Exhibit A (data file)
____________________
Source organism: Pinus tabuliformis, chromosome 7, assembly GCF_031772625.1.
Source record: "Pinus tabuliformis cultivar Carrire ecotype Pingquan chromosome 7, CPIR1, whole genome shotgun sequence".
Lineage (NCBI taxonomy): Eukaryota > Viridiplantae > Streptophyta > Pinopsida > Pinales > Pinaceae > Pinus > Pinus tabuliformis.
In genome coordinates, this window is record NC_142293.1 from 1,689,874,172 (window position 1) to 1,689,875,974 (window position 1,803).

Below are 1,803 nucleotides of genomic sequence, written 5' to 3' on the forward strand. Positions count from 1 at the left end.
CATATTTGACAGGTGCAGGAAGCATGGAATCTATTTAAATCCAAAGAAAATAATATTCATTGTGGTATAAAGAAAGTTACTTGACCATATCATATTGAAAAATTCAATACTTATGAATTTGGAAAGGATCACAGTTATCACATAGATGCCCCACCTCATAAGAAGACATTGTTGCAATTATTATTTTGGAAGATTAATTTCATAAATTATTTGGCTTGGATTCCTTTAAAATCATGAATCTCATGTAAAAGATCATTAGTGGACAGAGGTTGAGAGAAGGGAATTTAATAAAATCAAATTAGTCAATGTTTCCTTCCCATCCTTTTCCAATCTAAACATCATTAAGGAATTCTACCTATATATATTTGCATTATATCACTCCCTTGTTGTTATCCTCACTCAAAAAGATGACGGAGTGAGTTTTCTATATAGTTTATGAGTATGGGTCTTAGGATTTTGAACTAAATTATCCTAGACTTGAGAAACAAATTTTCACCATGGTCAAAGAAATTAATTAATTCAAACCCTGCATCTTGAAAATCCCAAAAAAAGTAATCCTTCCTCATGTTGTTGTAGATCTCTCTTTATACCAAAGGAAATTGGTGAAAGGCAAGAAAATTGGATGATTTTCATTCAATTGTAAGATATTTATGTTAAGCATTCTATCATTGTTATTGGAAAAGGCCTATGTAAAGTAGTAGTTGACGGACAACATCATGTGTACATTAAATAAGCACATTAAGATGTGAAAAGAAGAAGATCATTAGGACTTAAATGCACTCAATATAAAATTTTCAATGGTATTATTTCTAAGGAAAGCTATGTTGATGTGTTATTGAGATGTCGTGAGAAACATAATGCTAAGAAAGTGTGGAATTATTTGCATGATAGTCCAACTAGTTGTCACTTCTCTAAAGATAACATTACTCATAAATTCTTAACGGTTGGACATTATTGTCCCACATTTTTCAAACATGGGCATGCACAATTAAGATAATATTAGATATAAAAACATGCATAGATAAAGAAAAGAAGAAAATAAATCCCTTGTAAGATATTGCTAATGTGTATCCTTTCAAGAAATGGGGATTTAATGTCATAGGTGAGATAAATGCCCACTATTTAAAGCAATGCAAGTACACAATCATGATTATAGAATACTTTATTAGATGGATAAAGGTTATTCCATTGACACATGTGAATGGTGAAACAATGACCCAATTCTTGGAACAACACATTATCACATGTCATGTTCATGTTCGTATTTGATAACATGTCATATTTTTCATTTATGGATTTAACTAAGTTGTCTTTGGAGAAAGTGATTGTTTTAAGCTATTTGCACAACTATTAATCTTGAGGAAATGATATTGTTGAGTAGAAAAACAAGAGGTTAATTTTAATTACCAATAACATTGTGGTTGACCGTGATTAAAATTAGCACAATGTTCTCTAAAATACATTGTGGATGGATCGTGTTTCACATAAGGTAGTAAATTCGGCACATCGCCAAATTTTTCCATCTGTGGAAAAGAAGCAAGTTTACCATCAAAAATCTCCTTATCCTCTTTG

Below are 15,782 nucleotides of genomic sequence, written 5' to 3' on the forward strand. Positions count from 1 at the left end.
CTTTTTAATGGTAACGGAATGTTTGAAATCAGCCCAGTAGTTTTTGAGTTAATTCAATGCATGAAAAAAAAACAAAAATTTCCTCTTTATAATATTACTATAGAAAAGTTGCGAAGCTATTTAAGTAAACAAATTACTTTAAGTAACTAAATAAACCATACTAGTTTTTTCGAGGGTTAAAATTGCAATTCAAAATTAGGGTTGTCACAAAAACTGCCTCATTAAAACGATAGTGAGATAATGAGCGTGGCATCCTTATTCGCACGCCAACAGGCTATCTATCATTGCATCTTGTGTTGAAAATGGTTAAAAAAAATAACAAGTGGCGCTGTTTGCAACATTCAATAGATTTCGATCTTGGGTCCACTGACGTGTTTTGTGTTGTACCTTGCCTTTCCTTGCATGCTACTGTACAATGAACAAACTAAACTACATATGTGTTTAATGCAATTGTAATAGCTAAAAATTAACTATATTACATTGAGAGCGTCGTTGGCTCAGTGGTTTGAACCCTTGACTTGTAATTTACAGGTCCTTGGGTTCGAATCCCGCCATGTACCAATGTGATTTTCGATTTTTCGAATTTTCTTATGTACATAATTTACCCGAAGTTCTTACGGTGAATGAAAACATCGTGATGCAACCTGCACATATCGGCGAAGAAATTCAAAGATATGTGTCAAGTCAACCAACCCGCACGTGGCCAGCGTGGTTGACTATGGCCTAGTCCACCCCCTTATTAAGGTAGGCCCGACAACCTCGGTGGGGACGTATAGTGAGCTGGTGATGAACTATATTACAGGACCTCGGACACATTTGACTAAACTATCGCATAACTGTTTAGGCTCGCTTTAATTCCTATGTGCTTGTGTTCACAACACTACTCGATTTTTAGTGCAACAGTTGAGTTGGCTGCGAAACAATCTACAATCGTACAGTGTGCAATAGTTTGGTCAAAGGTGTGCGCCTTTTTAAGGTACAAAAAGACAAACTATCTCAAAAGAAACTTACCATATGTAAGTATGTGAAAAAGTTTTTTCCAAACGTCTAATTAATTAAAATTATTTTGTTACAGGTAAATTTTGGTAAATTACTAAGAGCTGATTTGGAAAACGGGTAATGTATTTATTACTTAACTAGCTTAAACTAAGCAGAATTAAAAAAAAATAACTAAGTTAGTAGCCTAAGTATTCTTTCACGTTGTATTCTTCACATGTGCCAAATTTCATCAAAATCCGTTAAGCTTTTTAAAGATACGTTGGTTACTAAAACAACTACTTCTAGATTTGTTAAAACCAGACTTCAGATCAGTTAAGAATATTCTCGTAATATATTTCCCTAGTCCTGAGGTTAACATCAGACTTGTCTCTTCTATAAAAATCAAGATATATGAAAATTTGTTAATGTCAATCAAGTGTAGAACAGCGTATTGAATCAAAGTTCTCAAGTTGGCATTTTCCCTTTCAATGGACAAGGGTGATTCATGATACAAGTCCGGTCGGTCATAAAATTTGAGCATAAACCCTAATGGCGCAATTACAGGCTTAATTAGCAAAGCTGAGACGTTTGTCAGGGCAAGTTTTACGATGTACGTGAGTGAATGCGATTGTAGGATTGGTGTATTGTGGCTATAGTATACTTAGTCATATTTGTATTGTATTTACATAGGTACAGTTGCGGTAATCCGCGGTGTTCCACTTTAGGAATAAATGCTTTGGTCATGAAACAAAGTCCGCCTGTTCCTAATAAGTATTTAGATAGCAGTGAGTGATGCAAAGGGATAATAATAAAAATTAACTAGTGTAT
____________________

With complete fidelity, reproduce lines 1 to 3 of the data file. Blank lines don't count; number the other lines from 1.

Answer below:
Source organism: Pinus tabuliformis, chromosome 7, assembly GCF_031772625.1.
Source record: "Pinus tabuliformis cultivar Carrire ecotype Pingquan chromosome 7, CPIR1, whole genome shotgun sequence".
Lineage (NCBI taxonomy): Eukaryota > Viridiplantae > Streptophyta > Pinopsida > Pinales > Pinaceae > Pinus > Pinus tabuliformis.